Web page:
In spite of the never-ending persecutions the promulgation of our ideas is vigorously set forth by the Anarchists in the land that harbors such stanch a,lvocates of stern discipline as Bismarck and J,iebknccht. A new scries of the Sozialis! is being issued. It is conducted on the same lines as Les lI'JIlPS ,Vou,'eallx of Paris. It is a six-page weekly with a literary supplement comprising two pages. Its first editor, comrade \Vitzke, was sentenced on a groundless charge of l{'si'-1tlajes!e to three months imprisonment, which has been foilowed bv the conviction and sentence of comrade \Viesenthai to six- months. A second edition of the well known Anarchist trial of Magdeburg is announced to take place before the county court of Halle. In fact the charges against our comrades are far too manv to be enumerated, and convictions come like a hail-storm. 'rhere being now some differences in the conception of the theories held by various comrades, the adherents of anti-authoritarian socialism find it necessary to come to a better understanding of the doctrines of Anarchism an,l with this end in view a call for a conference of German speaking Anarchists is published in No. I I of the Sozialis! by our \Vupperthal comrades who have agreed on the necessity of the conference for the provinces of Rhineland, \Vestphalia amI adjoining districts, encouraging the comrades of all the German provinces to a like enterprise. At the coming meeting papers are to be read on: (I) "\Vhat is Anarchism and \Vhat Is the Attitude of Stirner and Proudhon Towards It?" (2) "\Vhat Kind of Propaganda Is the Most Advantageous Vnder Existing Conditions?" (3) Miscellaneous. (4 and 5) Literature, "Systematic Agitation." Let us hope the ,liscussion will be of great value in clearing the ground for the more rapid advancement of the cause of freedom.


The tide of human affairs knows no barriers, no frontiers, no dams, and even the iron hand of General Att'y Hawlath, the Cerberus of the Habsburg empire, is powerless to check the spread of Anarchism in the country he is entrusted to watch over. The penalties inflicted by this brute on men whose only crime is the holding of views contrary to the interests of the upholders of Inodern Society is little less severe than those of the asiatic barbarians. The most trifling offences are changed, as if by magic, into heinous crimes. As an illustration, comrades 1'0plican and Schantl have been sentenced by a jury in Cilli: the first for a "disturbance of religion" and incitement to ten months, and the latter for a like offense and disturbance of the peace, to eighteen months hard labor! Housesearchings and confiscations of whole issues of the anarchist sheet, the Zukunjt, are the order of the day. The editor of the latter, Hansl, has been given two months of arrest for defilement of the marriage institution. Yet the avalanche of discontent and rebellion is rolling on, even under so stern a regime as that of the Austrian monarchy, and the propagation of revolutionary ideas is carried on fearlessly by men who have once and forever abandoned the well trodden paths of compromise with the "powers that l:e", knowing very well that he who laughes last -laughes best.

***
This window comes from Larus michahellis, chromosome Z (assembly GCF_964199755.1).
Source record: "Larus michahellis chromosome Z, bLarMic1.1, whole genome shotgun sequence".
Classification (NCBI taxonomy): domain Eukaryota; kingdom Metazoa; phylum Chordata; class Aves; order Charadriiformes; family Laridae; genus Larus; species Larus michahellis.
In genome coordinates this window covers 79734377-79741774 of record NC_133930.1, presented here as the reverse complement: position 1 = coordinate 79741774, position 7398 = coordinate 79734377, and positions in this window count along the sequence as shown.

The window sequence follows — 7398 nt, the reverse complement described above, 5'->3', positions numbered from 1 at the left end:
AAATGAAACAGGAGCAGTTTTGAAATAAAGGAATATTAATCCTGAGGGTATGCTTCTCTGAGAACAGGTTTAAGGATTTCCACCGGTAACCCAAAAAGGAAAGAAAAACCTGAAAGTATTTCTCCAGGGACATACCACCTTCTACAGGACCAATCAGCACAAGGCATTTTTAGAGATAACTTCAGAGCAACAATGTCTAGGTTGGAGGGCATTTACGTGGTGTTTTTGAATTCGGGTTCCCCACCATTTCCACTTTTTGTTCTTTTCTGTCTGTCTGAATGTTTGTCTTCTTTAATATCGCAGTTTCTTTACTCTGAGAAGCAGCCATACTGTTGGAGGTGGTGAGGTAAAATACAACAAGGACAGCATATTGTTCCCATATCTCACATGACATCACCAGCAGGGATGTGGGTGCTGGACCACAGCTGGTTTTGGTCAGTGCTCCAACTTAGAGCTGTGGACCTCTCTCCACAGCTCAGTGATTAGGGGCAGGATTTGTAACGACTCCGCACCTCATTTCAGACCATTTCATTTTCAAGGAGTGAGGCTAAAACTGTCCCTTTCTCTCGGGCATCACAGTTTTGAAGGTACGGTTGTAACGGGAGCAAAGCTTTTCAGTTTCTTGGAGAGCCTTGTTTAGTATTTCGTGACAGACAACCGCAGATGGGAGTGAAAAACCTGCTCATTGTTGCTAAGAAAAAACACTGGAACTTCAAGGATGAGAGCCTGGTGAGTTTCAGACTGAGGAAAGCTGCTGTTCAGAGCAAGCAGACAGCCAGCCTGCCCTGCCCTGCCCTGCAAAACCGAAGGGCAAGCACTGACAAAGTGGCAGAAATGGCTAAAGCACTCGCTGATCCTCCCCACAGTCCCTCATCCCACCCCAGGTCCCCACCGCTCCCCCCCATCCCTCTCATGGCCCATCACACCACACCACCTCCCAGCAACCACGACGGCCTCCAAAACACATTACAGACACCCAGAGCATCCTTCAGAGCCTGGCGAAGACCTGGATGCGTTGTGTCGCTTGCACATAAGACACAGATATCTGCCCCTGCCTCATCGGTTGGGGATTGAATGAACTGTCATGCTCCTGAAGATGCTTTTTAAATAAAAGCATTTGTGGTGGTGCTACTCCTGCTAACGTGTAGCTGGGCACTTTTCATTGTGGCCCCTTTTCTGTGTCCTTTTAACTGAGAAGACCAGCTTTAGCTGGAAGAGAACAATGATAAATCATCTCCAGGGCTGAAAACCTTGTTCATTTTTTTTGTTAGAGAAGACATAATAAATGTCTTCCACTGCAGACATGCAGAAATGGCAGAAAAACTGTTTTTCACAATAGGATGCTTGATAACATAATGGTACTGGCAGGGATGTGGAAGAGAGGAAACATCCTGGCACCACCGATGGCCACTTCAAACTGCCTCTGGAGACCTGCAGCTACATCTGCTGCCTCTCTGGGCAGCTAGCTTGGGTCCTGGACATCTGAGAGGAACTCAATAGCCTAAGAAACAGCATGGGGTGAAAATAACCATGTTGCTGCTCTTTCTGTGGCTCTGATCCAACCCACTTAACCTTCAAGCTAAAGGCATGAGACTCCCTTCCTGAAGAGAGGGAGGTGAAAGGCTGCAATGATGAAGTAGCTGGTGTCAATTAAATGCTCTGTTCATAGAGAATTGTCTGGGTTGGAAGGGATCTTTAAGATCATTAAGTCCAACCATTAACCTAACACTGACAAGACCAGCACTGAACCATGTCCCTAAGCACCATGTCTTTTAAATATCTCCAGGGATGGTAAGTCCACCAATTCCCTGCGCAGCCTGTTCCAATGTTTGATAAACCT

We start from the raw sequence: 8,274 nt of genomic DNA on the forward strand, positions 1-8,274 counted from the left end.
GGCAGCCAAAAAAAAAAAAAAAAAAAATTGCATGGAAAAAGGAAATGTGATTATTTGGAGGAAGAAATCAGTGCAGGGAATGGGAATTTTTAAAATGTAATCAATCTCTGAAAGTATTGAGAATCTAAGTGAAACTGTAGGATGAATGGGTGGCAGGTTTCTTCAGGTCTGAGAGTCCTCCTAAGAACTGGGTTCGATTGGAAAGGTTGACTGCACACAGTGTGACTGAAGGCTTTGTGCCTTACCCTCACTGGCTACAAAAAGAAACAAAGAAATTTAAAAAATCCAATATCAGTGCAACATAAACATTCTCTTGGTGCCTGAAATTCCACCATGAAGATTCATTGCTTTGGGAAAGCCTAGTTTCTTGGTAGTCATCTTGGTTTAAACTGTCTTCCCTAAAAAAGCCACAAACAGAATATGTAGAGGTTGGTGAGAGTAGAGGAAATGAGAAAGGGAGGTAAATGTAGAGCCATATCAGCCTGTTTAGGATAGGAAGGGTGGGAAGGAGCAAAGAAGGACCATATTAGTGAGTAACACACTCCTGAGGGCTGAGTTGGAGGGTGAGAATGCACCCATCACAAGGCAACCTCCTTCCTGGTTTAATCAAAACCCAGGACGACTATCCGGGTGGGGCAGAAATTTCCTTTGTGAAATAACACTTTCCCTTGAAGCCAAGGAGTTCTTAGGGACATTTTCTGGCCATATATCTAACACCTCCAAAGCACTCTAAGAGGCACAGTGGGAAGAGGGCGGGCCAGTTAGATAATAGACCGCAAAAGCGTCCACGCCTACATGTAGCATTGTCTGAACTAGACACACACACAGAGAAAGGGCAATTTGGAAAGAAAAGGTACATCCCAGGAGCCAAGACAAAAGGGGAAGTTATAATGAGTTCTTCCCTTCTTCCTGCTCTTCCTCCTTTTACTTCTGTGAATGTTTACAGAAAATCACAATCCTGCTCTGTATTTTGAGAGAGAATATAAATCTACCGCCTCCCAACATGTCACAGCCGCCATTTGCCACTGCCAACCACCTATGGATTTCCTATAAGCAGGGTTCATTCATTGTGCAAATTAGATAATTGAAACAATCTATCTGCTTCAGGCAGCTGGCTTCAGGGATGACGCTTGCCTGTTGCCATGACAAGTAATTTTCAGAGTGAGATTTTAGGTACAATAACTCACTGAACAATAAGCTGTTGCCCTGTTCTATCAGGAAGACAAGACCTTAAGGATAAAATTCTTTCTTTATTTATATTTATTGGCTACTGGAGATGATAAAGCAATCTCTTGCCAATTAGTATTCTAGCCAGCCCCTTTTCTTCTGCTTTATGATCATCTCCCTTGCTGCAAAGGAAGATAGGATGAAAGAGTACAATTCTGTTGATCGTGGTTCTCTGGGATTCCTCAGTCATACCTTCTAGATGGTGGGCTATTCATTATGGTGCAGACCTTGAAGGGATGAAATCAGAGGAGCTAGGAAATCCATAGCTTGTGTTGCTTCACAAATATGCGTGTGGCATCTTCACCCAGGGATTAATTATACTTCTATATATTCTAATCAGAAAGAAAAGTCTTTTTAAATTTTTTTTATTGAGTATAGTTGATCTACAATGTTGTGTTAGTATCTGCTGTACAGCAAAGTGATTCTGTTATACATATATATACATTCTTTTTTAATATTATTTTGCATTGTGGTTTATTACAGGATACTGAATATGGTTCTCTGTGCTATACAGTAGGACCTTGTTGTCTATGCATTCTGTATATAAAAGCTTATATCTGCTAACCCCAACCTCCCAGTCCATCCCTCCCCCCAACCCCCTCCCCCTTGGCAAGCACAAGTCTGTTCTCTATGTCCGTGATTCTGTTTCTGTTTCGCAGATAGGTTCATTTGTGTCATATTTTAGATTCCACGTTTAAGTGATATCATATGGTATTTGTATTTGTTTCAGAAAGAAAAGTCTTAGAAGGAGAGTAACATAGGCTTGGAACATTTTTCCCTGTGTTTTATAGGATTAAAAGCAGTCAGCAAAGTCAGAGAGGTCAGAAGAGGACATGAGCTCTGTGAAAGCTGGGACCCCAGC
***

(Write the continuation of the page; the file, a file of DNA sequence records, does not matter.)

Luigi Molinari, late editor of ral'itla, our brave comrade who had been sentenced by Francesco Crispi to t wen t y t h r e e years imprisonment for a single speech delivered to the quarrymen of Massa di Carrara, three months previous to the outbreak of the revolt of last year in that place, and which sentence, owing to public indignation, had been reduced to seven years imprisonment, has, upon the granting of the recent amnesty, regained his liberty. He is now put under police surveillance for two years. Molinari has abandoned his profession of a lawyer, and is from now on to follow the vocation of a compositor. We hail with delight the resurrection of this friend who has been looked upon and bewailed as buried alive.

An Appeal, by Prof. Richard T. Ely


University of Wisconsin.

Madison, Wisconsin, November 18, 1895.

Dear Sir,-

I have deposited my collection of labor and social reform papers in the library of the State Historical Society of Wisconsin, at Madison. This collection must now amount to three hundred volumes, or more, and is probably the best collection of labor newspapers in the United States. It is as yet, however, by no means all that I would have it. I wish to make it as nearly complete as possible, in order that it may be used some day in the preparation of a book upon the history of the labor movement in this country. I have, as you may know, written, myself, a book called "The Labor Movement in America," but I have something far more comprehensive in mind. Will you announce to your readers that it is desired to add to the collection, and that any newspapers or periodicals which belong to the class of labor papers or social reform periodicals will be most welcome? It is especially desired to have as many complete files as possible.

This is an enterprise undertaken in the general interest, and it is hoped that many will give their aid to it. Anything sent for this collection should be addressed, "Reuben G. Thwaits, Esq., Librarian State Historical Society, Madison, Wisconsin," marking the wrapper, "Ely collection."

May I ask that other labor papers copy this letter? Yours truly, RICHARD T. ELY.

The annual parade and demonstration at the graves of our beloved murdered eomrades did not take place this year, as the "directors" of the vValdheim cemetery refused admission to the grounds.

"We are not only masters of the living but also own the dead."